Grinding coffee beans, a whirring blender, or the hiss of steaming milk are not the sounds you would expect to hear at a mayor’s town hall.
Last night (August 13, 2014), however, a Starbucks store on Alhambra Boulevard in Central Sacramento became the setting for a meeting with Mayor Kevin Johnson and over 50 community leaders dedicated to strengthening job training, placement and education opportunities for young people in the city.
Sacramento hosted the nation’s first Solutions City™ event. The U.S. Conference of Mayors (USCM) – of which Mayor Johnson is president – and Starbucks announced the national initiative in June to support local action and strengthen neighborhoods, particularly in the areas of access to education, support for returning veterans, and empowering youth.
It’s the first in a series of Solutions City community meetings Mayor Johnson’s office will host over the course of one year at Starbucks stores around Sacramento. Starbucks plans to collaborate with the USCM and share the best ideas across cities.
“We need to address how we reach the job seeker of the 21st century; particularly those who want to work in Sacramento’s technology, medicine, food science or clean energy sectors,” said Mayor Johnson. “Solutions City can be one way to bring us together and help identify a plan to meet our young people’s needs. Starbucks is critical to that equation because they can use their scale to mobilize resources and volunteers to support these solutions, and track and share their results.”
For Blair Taylor, Starbucks chief community officer, Solutions City is an example of the type of tangible, public-private model Starbucks is building to create pathways to opportunity for young people through initiatives like Starbucks College Achievement Plan or its commitment to hire 10,000 veterans and military spouses over the next five years. Beyond the company, Starbucks is also working with its broad supply chain to connect opportunity youth, those 16-24 year olds neither at work nor school, with new training, mentorship and employment opportunities through programs like Leaders Up.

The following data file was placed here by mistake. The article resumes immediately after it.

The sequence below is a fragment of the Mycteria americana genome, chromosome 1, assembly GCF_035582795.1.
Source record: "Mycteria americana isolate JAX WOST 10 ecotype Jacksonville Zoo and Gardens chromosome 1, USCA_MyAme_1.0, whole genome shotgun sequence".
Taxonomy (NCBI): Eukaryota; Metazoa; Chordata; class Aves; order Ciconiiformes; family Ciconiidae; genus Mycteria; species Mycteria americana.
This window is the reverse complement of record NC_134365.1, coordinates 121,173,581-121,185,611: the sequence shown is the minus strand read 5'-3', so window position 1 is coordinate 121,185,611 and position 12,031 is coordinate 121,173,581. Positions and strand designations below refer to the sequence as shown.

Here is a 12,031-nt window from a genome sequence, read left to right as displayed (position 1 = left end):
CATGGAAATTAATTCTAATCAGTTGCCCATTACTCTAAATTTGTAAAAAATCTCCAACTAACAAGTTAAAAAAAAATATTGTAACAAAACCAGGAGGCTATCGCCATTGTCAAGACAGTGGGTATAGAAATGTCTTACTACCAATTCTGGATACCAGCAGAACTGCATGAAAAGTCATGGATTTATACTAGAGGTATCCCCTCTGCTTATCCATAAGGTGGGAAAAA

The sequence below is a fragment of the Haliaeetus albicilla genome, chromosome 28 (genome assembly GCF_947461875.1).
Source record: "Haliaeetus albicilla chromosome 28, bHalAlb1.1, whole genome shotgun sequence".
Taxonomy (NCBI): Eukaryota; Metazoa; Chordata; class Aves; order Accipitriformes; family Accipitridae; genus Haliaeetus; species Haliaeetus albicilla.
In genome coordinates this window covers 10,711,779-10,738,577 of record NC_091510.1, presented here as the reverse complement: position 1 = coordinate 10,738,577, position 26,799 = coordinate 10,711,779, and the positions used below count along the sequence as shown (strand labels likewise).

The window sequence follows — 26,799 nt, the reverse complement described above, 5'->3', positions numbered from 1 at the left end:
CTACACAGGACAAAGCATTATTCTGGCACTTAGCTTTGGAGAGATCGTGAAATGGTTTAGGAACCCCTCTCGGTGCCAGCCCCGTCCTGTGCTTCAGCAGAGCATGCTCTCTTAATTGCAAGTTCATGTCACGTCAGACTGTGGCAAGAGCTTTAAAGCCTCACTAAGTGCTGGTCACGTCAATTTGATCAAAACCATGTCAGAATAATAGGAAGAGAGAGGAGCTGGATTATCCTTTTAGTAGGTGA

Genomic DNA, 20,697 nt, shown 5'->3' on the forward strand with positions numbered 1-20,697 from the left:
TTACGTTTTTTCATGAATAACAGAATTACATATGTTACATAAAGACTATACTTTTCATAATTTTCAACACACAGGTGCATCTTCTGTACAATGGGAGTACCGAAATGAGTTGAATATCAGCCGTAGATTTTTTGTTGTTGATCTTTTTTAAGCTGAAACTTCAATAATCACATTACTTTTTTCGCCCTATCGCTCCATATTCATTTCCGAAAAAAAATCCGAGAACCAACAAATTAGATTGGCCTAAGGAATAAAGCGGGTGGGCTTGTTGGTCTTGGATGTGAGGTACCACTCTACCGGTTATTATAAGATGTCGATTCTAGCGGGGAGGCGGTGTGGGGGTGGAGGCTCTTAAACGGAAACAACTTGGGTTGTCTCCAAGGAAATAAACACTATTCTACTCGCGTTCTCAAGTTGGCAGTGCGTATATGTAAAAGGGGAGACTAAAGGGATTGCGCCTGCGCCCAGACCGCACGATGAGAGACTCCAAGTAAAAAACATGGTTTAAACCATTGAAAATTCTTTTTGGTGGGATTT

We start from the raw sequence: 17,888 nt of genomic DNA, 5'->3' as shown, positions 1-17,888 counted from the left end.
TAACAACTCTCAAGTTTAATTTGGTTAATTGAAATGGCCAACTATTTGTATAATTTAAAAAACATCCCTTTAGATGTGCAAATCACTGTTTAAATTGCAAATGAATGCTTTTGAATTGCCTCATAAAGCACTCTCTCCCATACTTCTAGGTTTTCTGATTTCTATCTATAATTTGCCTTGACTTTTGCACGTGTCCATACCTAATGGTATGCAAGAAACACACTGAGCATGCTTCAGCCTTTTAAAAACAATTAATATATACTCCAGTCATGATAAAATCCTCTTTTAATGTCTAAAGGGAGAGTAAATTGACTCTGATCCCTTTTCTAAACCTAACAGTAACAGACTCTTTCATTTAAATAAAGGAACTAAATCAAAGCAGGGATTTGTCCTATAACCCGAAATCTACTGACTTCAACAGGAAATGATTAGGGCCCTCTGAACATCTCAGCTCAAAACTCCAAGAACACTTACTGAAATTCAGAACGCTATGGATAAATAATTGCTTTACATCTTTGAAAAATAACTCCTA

“Together, we need to drive the solutions,” Taylor said at the event in Sacramento. “Under the vision and leadership our mayors, we can all come together to provide the skills, training and job opportunities our young people need to participate in the 21st Century economy.”
In the coming weeks, Starbucks will host similar town hall meetings with mayors in Columbus, Phoenix, Baltimore and Orlando.
“Mayors are problem solvers, rising to meet the challenges facing our communities every single day,” said Taylor. “Solutions City helps put a formal framework and tangible goals around what’s already occurring and uses Starbucks stores as gathering places for mayors and citizens to deliberately discuss issues and drive toward the best local solutions.”
At Wednesday’s meeting in Sacramento, participants addressed a number of topics to begin identifying their collective priorities for the year ahead.
“There are many jobs out here, but we recognize that young people need the right skills and training to get ready for these roles,” said participant Ron Groepper, Senior Vice President and Sacramento area manager for Kaiser Permanente.
Dr. Alex Taghavian, senior program manager at the Linked Learning Alliance, said there are a number of tried and tested job training and placement programs, but like others in the room, he acknowledged that young people need employers to “step up and provide capacity for work-based learning at scale.”
Taylor agreed that companies have an urgent role to play as he discussed the ways in which Starbucks and other companies can use their scale for good to create a more inclusive 21st Century economy.
For Mayor Johnson, Solutions City is an opportunity to prepare for what he has often referred to as Cities 3.0.
“If Sacramento is going to keep up with this pace, drive revitalization, and be the ultimate service provider, we need to become a lab and incubator of change,” said Mayor Johnson. “We need partners like Starbucks, who have the power to use their scale to help increase our reach and impact.”
Mayor Johnson will convene the Solutions City community every six-eight weeks over the course of the year. Check back on Starbucks Newsroom throughout September 2014 for updates from Solutions City town halls in Columbus, Phoenix, Baltimore and Orlando.
SOLUTIONS CITY is a trademark of Starbucks Corporation